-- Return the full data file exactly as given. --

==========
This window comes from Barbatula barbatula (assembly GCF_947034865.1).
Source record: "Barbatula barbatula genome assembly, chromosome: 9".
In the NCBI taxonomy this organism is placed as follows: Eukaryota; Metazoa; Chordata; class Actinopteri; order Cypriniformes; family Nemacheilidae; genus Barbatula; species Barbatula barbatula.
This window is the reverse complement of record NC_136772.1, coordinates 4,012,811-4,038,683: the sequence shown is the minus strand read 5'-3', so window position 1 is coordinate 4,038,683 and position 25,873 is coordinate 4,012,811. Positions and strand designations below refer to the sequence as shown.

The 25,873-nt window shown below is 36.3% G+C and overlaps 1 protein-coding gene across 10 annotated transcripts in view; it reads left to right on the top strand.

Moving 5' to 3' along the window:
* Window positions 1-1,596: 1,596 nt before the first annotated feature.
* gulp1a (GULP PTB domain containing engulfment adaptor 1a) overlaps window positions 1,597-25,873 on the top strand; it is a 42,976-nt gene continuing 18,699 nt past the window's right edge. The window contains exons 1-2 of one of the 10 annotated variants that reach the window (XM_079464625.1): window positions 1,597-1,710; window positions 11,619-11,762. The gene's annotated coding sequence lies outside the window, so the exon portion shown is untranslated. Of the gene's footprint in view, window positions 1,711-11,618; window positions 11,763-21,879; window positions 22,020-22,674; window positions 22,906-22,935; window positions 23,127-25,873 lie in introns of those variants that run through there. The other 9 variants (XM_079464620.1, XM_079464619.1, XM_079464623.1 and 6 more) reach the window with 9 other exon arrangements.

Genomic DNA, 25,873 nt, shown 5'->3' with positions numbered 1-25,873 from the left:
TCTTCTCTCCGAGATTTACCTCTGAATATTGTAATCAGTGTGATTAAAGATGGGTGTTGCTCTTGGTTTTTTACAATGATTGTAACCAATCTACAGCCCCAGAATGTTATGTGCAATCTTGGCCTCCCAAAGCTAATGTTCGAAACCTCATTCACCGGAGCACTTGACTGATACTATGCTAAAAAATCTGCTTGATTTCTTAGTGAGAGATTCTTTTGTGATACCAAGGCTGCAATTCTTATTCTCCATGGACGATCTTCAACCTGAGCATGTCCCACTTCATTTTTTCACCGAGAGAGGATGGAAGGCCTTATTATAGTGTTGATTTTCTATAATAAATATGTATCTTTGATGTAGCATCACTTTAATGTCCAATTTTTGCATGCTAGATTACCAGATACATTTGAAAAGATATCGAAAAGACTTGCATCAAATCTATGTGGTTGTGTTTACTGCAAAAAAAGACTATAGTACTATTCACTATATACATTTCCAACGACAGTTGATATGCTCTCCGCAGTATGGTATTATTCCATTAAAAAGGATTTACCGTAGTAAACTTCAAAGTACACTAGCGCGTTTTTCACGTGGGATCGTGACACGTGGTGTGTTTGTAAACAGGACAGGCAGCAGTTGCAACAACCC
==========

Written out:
This window comes from Barbatula barbatula (assembly GCF_947034865.1).
Source record: "Barbatula barbatula genome assembly, chromosome: 9".
In the NCBI taxonomy this organism is placed as follows: Eukaryota; Metazoa; Chordata; class Actinopteri; order Cypriniformes; family Nemacheilidae; genus Barbatula; species Barbatula barbatula.
This window is the reverse complement of record NC_136772.1, coordinates 4,012,811-4,038,683: the sequence shown is the minus strand read 5'-3', so window position 1 is coordinate 4,038,683 and position 25,873 is coordinate 4,012,811. Positions and strand designations below refer to the sequence as shown.

The 25,873-nt window shown below is 36.3% G+C and overlaps 1 protein-coding gene across 10 annotated transcripts in view; it reads left to right on the top strand.

Moving 5' to 3' along the window:
* Window positions 1-1,596: 1,596 nt before the first annotated feature.
* gulp1a (GULP PTB domain containing engulfment adaptor 1a) overlaps window positions 1,597-25,873 on the top strand; it is a 42,976-nt gene continuing 18,699 nt past the window's right edge. The window contains exons 1-2 of one of the 10 annotated variants that reach the window (XM_079464625.1): window positions 1,597-1,710; window positions 11,619-11,762. The gene's annotated coding sequence lies outside the window, so the exon portion shown is untranslated. Of the gene's footprint in view, window positions 1,711-11,618; window positions 11,763-21,879; window positions 22,020-22,674; window positions 22,906-22,935; window positions 23,127-25,873 lie in introns of those variants that run through there. The other 9 variants (XM_079464620.1, XM_079464619.1, XM_079464623.1 and 6 more) reach the window with 9 other exon arrangements.

Genomic DNA, 25,873 nt, shown 5'->3' with positions numbered 1-25,873 from the left:
TCTTCTCTCCGAGATTTACCTCTGAATATTGTAATCAGTGTGATTAAAGATGGGTGTTGCTCTTGGTTTTTTACAATGATTGTAACCAATCTACAGCCCCAGAATGTTATGTGCAATCTTGGCCTCCCAAAGCTAATGTTCGAAACCTCATTCACCGGAGCACTTGACTGATACTATGCTAAAAAATCTGCTTGATTTCTTAGTGAGAGATTCTTTTGTGATACCAAGGCTGCAATTCTTATTCTCCATGGACGATCTTCAACCTGAGCATGTCCCACTTCATTTTTTCACCGAGAGAGGATGGAAGGCCTTATTATAGTGTTGATTTTCTATAATAAATATGTATCTTTGATGTAGCATCACTTTAATGTCCAATTTTTGCATGCTAGATTACCAGATACATTTGAAAAGATATCGAAAAGACTTGCATCAAATCTATGTGGTTGTGTTTACTGCAAAAAAAGACTATAGTACTATTCACTATATACATTTCCAACGACAGTTGATATGCTCTCCGCAGTATGGTATTATTCCATTAAAAAGGATTTACCGTAGTAAACTTCAAAGTACACTAGCGCGTTTTTCACGTGGGATCGTGACACGTGGTGTGTTTGTAAACAGGACAGGCAGCAGTTGCAACAACCC